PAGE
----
Future service robots will need to quickly discover objects in their environment to maximize their potential. But robots that rely on computer vision alone often struggle to fully define objects in their surroundings.
Therefore, a research team from Carnegie Mellon University’s Robotics Institute has developed Lifelong Robotic Object Discovery (LROD), a process that enabled HERB, the two-armed Home-Exploring Robot Butler, to use color video, a Kinect depth-sensing camera, metadata and other non-visual information to more accurately refine its understanding of objects. The process ultimately paves the way for a more autonomous robot, capable of identifying its environment and the objects in it on its own.
“We want to make a robot we can send to somebody’s home and that robot would be able to start doing meaningful tasks in that home without training,” Alvaro Collet, a robotics doctoral student at CMU and one of the lead researchers, told Discovery News.
Metadata, or “domain knowledge,” such as location, timestamps, size, shapes, colors and whether objects could be lifted was gleaned from HERB’s video feed, which refined the robot’s algorithms and helped it identify 121 objects in a home-like laboratory. Not only did the process nearly triple the number of objects HERB could identify, it decreased processing time by 190 times.
Traditionally, roboticists must build complex digital models and images of objects, then manually load them into the memory of robots. Researchers say this process is time consuming and not feasible for potential users of service robots, for example the elderly. With the implementation of LROD, the robot’s “HerbDisc” is expected to gradually refine its own models in order to better assist people on a daily basis.
Object recognition has been challenging for roboticists and computer vision researches because cluttered environments can easily muddle robot computations that are based solely on visual data. While shapes can be determined, the intended functions and location of objects are harder to identify. Humans, for example, don’t rely on sight alone to understand objects. We pick them up, feel them and register when and where we use them to create our own ‘domain knowledge.’ Therefore, we understand that a frying pan is often found and used in the kitchen, not in the bedroom.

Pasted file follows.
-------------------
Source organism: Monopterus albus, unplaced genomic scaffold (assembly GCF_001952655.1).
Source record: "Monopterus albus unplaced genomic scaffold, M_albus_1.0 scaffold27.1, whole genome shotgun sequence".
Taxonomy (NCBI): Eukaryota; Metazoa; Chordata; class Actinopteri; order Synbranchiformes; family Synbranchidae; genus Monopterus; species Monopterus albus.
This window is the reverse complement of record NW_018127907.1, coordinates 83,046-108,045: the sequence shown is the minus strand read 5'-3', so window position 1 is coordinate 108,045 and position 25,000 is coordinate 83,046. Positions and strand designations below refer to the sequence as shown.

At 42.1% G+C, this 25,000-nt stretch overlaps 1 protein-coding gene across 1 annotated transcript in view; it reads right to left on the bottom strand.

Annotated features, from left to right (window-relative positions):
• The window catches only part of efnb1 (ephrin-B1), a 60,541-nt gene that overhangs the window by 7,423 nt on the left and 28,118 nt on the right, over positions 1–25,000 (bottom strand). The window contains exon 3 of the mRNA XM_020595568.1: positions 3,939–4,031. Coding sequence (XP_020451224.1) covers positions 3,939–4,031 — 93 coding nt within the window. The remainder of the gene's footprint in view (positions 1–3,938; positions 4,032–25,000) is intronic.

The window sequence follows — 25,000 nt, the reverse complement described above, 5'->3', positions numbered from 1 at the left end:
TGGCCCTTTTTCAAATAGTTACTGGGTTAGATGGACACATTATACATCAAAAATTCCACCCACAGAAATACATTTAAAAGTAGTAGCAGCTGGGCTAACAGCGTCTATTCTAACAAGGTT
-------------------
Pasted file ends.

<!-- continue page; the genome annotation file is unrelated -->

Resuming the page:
The same idea is applied to HERB’s domain knowledge, made possible by LROD’s complex system of algorithms to process metadata. Also included in HERB’s domain knowledge is an object’s placement location, whether it’s on a table, the floor or in a cupboard. By using its arms, HERB can verify if an object can be moved or lifted — the ultimate definition of its “objectness.”
“The way that object discovery algorithms work is that you essentially look into everything you see,” said Collet. “In the case of our robot, it’s a video stream of image data. You look at all the images and try to find objects or entities that are similar throughout multiple images, so that when you see a cup that is green and has a logo on it, that cup will always be detected in the images because it has a defined boundary and location.”
Derek Hoiem, a computer science assistant professor at the University of Illinois, compares the challenge of object recognition to human development – how it takes years for infants to mature into fully functioning adults. Though he says we should expect the same of robots that act like humans, he believes LROD’s HerbDisc is essential to speeding up the process.
“Enabling machines to gradually learn about the world through their own interactions is a key for creating machines that perform human-level tasks,” Hoiem explained. “This project brings us one step closer to having robot helpmates that will one day seem indispensable.”
Researchers envision HERB and other service robots could one day use the Internet to create a richer understanding of objects and their surroundings. Video of HERB’s LROD system can be seen here.